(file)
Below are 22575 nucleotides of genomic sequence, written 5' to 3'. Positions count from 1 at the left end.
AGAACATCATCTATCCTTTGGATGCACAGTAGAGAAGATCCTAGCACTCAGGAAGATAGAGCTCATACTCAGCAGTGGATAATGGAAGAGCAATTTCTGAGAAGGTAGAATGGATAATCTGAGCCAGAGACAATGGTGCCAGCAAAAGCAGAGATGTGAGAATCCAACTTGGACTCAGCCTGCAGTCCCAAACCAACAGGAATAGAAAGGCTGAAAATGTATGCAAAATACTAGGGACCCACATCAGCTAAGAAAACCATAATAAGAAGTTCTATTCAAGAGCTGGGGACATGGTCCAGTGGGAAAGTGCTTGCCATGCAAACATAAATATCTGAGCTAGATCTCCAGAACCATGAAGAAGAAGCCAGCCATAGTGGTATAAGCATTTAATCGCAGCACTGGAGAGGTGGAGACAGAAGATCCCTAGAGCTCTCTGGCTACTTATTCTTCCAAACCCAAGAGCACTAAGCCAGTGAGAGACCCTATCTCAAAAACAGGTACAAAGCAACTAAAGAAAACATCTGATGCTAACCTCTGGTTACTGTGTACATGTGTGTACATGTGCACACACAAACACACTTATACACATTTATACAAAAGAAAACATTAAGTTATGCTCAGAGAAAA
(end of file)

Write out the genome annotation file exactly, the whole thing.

Below are 22575 nucleotides of genomic sequence, written 5' to 3'. Positions count from 1 at the left end.
AGAACATCATCTATCCTTTGGATGCACAGTAGAGAAGATCCTAGCACTCAGGAAGATAGAGCTCATACTCAGCAGTGGATAATGGAAGAGCAATTTCTGAGAAGGTAGAATGGATAATCTGAGCCAGAGACAATGGTGCCAGCAAAAGCAGAGATGTGAGAATCCAACTTGGACTCAGCCTGCAGTCCCAAACCAACAGGAATAGAAAGGCTGAAAATGTATGCAAAATACTAGGGACCCACATCAGCTAAGAAAACCATAATAAGAAGTTCTATTCAAGAGCTGGGGACATGGTCCAGTGGGAAAGTGCTTGCCATGCAAACATAAATATCTGAGCTAGATCTCCAGAACCATGAAGAAGAAGCCAGCCATAGTGGTATAAGCATTTAATCGCAGCACTGGAGAGGTGGAGACAGAAGATCCCTAGAGCTCTCTGGCTACTTATTCTTCCAAACCCAAGAGCACTAAGCCAGTGAGAGACCCTATCTCAAAAACAGGTACAAAGCAACTAAAGAAAACATCTGATGCTAACCTCTGGTTACTGTGTACATGTGTGTACATGTGCACACACAAACACACTTATACACATTTATACAAAAGAAAACATTAAGTTATGCTCAGAGAAAA